Why Does Banging Your Elbow Give You An Electric Shock?

As you reach backward to pull your chair and sit up straight, your elbow smashes into the chair’s arm, hitting directly on the “sweet spot”. Waves of pain, what people often describe as an “electric shock”, promptly ripple through your arm, from the mighty elbow to your little pinkie. But what’s so special about this spot? Why does banging it hurt so awfully?

whenever my elbow heat something mem

Funny Bone

The spot is called the funny bone, although it’s anything except a bone, and certainly doesn’t make you laugh. The jury is still out on whether the spot is called “funny” due to the eerie sensation that hitting it invokes, or if it is merely wordplay on humerus, the name of the bone below which this area is situated.

The funny “bone” is actually a long vine of a nerve called the ulnar nerve that emanates from your neck, runs alongside the shoulder, bicep and forearm, enters the wrists and finally culminates halfway to the ring finger and the tip of your pinkie. The nerve is named after the long bone called the “ulnar” that constitutes your forearm and whose sharp, protruding edge forms your elbow. The bone locked with the ulnar is the humerus, which is the bone above your elbow.

elbow

(Photo Credit : AAOS)

Every nerve in our body is covered and protected by the very muscles that it innervates. The same is the case with the ulnar nerve: it is protected by the flesh and muscles that form your bicep, forearm, ring finger and the pinkie. However, between the humerus and the forearm there exists a void, what is called the cubital tunnel, where the nerve is the most vulnerable: while passing through the cubital tunnel, it finds itself protected only by skin and some fat.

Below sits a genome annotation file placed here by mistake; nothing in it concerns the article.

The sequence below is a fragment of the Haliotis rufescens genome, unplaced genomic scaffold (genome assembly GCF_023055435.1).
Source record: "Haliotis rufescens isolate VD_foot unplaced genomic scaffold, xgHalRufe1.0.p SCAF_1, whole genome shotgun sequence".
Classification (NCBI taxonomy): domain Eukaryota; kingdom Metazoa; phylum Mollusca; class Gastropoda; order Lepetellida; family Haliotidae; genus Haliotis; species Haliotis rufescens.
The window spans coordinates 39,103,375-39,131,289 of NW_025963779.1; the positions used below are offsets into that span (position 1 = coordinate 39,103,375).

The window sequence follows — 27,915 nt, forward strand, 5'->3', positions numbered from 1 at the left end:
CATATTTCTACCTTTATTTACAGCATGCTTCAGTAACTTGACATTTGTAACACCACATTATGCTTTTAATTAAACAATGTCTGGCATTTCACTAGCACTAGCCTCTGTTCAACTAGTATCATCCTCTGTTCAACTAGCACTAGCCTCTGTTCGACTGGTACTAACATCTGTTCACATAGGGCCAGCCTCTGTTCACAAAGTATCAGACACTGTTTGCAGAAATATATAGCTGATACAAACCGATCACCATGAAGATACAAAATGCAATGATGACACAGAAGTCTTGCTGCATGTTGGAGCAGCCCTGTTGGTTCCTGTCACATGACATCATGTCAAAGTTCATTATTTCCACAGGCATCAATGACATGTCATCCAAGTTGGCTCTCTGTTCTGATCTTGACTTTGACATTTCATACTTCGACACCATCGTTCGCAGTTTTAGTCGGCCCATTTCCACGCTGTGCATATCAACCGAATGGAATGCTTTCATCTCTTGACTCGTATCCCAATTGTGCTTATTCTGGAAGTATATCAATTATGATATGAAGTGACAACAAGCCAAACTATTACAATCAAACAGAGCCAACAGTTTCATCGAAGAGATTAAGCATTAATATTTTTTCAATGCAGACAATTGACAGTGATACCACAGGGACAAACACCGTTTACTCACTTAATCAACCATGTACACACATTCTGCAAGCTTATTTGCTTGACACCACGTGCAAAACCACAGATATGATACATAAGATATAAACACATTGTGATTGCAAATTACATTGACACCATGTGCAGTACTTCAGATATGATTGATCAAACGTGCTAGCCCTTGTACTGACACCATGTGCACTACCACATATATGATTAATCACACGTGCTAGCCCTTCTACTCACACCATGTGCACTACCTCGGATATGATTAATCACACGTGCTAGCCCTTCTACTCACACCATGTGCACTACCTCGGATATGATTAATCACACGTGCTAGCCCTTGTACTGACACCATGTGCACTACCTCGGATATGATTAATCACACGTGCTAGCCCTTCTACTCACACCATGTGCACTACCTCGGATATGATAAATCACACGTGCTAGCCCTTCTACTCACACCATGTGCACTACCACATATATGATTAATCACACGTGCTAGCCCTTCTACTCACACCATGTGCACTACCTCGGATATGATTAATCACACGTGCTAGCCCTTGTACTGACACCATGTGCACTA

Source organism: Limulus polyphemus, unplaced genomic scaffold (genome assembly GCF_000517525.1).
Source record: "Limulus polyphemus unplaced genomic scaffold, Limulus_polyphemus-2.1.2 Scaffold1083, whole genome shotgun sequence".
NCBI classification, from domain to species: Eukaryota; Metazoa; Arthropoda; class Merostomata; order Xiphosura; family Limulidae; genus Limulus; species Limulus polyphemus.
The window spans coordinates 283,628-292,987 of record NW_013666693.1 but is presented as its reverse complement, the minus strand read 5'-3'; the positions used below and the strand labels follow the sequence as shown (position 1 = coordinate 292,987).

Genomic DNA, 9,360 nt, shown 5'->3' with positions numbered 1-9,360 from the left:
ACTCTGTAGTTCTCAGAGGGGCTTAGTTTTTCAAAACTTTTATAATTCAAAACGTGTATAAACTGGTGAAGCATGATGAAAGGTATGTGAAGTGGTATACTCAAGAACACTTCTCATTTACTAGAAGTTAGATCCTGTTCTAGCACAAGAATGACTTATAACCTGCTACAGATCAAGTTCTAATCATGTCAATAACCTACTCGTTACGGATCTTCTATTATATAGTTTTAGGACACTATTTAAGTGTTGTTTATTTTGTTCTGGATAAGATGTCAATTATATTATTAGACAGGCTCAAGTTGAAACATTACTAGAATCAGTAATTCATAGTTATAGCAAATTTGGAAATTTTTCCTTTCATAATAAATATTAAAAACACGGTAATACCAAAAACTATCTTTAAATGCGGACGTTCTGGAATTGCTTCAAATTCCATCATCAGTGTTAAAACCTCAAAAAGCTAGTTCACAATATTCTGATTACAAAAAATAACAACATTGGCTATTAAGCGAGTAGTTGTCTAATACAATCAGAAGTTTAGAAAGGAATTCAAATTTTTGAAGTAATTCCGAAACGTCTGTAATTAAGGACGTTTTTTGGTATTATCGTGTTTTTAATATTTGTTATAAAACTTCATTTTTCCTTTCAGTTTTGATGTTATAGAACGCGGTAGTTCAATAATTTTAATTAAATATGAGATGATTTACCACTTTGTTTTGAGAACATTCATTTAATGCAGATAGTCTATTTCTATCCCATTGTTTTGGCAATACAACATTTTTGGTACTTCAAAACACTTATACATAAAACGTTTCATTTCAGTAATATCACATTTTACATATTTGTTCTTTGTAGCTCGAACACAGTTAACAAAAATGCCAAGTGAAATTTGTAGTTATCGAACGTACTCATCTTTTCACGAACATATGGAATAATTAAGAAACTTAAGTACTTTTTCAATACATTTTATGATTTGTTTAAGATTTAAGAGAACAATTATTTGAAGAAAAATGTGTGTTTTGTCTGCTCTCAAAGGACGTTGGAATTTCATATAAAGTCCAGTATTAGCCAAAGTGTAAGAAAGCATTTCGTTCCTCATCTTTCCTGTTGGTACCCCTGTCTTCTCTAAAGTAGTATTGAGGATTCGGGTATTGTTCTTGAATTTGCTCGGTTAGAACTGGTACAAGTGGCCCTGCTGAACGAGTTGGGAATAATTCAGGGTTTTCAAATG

funny bone

When you hit your funny bone against something, the unprotected nerve is pressed against the bone. It is the squeezed or irritated ulnar nerve that spouts the waves of pain, emitting the “electric shock”. The waves terrorize the regions innervated by the nerve: the forearm, the pinkie and half of the ring finger.

Cubital Tunnel Syndrome

Technology cannot progress without innovation. Throughout the generations, torturers have discovered novel techniques and devised more sinister ways to punish their subjects. However, none of them realized that the cruelest act requires only a chair and a stick. To constantly hit a subject’s funny bone is to inflict the worst of agonies. This is the stuff of nightmares (or revenge fantasies), but as it turns out, for some unfortunate people, that nightmare is a reality.

Sleeping with a bent elbow

(Photo Credit: Pexels)

The ulnar nerve is squeezed every time we fold our arms while sleeping. The result, as we know, is pain, a funny sensation and slight numbness. However, progressive irritation may cause the effects to persist even after the arm has been unfolded. The continual pain and numbness weaken the forearm’s muscles and can often cause the pinkie and ring finger to curl. The hand then assumes the shape of what is called an “ulnar claw”. This awful condition is called cubital tunnel syndrome and abating it may require hand therapy, or in extreme cases, surgery!

References

  1. AAOS
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About the Author:

Akash Peshin is an Electronic Engineer from the University of Mumbai, India and a science writer at ScienceABC. Enamored with science ever since discovering a picture book about Saturn at the age of 7, he believes that what fundamentally fuels this passion is his curiosity and appetite for wonder.

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